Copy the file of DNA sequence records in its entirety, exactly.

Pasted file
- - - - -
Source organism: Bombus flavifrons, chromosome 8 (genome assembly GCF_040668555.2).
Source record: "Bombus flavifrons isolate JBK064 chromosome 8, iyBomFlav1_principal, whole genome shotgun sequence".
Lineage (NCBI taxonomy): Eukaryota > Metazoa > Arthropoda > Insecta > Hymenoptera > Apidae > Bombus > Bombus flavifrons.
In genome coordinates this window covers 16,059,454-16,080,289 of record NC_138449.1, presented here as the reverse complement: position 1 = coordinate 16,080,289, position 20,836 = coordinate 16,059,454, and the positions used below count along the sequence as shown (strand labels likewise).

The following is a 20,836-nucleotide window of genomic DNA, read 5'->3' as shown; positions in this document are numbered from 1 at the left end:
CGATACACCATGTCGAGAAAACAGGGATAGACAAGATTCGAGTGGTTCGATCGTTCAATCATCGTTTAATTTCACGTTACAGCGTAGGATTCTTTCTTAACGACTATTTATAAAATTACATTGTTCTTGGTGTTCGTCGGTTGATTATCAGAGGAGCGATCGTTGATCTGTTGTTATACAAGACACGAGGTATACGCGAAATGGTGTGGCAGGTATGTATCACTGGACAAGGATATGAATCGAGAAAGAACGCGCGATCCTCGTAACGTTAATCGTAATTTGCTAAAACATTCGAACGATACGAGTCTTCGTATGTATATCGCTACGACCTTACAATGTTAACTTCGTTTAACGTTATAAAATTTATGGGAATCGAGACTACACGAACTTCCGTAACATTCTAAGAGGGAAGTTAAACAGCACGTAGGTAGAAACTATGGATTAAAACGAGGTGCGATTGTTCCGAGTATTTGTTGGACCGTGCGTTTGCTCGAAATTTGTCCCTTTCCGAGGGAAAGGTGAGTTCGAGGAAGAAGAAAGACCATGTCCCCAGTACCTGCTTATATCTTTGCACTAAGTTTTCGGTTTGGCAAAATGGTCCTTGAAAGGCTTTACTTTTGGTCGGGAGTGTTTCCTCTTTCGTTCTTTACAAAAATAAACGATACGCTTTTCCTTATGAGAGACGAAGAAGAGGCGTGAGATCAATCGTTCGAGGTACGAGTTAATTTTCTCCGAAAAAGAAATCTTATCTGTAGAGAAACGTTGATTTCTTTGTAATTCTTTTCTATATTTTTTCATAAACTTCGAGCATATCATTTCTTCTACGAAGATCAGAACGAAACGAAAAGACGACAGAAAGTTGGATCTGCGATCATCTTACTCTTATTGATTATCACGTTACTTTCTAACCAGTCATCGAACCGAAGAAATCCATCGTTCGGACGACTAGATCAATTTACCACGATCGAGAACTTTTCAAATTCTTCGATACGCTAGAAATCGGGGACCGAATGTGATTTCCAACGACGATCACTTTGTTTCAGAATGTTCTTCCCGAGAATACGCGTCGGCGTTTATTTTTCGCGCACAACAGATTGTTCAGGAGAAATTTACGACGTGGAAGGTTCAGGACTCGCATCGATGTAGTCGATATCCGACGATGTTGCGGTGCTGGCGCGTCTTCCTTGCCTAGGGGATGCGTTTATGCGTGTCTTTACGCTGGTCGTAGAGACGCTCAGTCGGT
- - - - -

Source organism: Bombus flavifrons, chromosome 8 (genome assembly GCF_040668555.2).
Source record: "Bombus flavifrons isolate JBK064 chromosome 8, iyBomFlav1_principal, whole genome shotgun sequence".
Lineage (NCBI taxonomy): Eukaryota > Metazoa > Arthropoda > Insecta > Hymenoptera > Apidae > Bombus > Bombus flavifrons.
In genome coordinates this window covers 16,059,454-16,080,289 of record NC_138449.1, presented here as the reverse complement: position 1 = coordinate 16,080,289, position 20,836 = coordinate 16,059,454, and the positions used below count along the sequence as shown (strand labels likewise).

The following is a 20,836-nucleotide window of genomic DNA, read 5'->3' as shown; positions in this document are numbered from 1 at the left end:
CGATACACCATGTCGAGAAAACAGGGATAGACAAGATTCGAGTGGTTCGATCGTTCAATCATCGTTTAATTTCACGTTACAGCGTAGGATTCTTTCTTAACGACTATTTATAAAATTACATTGTTCTTGGTGTTCGTCGGTTGATTATCAGAGGAGCGATCGTTGATCTGTTGTTATACAAGACACGAGGTATACGCGAAATGGTGTGGCAGGTATGTATCACTGGACAAGGATATGAATCGAGAAAGAACGCGCGATCCTCGTAACGTTAATCGTAATTTGCTAAAACATTCGAACGATACGAGTCTTCGTATGTATATCGCTACGACCTTACAATGTTAACTTCGTTTAACGTTATAAAATTTATGGGAATCGAGACTACACGAACTTCCGTAACATTCTAAGAGGGAAGTTAAACAGCACGTAGGTAGAAACTATGGATTAAAACGAGGTGCGATTGTTCCGAGTATTTGTTGGACCGTGCGTTTGCTCGAAATTTGTCCCTTTCCGAGGGAAAGGTGAGTTCGAGGAAGAAGAAAGACCATGTCCCCAGTACCTGCTTATATCTTTGCACTAAGTTTTCGGTTTGGCAAAATGGTCCTTGAAAGGCTTTACTTTTGGTCGGGAGTGTTTCCTCTTTCGTTCTTTACAAAAATAAACGATACGCTTTTCCTTATGAGAGACGAAGAAGAGGCGTGAGATCAATCGTTCGAGGTACGAGTTAATTTTCTCCGAAAAAGAAATCTTATCTGTAGAGAAACGTTGATTTCTTTGTAATTCTTTTCTATATTTTTTCATAAACTTCGAGCATATCATTTCTTCTACGAAGATCAGAACGAAACGAAAAGACGACAGAAAGTTGGATCTGCGATCATCTTACTCTTATTGATTATCACGTTACTTTCTAACCAGTCATCGAACCGAAGAAATCCATCGTTCGGACGACTAGATCAATTTACCACGATCGAGAACTTTTCAAATTCTTCGATACGCTAGAAATCGGGGACCGAATGTGATTTCCAACGACGATCACTTTGTTTCAGAATGTTCTTCCCGAGAATACGCGTCGGCGTTTATTTTTCGCGCACAACAGATTGTTCAGGAGAAATTTACGACGTGGAAGGTTCAGGACTCGCATCGATGTAGTCGATATCCGACGATGTTGCGGTGCTGGCGCGTCTTCCTTGCCTAGGGGATGCGTTTATGCGTGTCTTTACGCTGGTCGTAGAGACGCTCAGTCGGT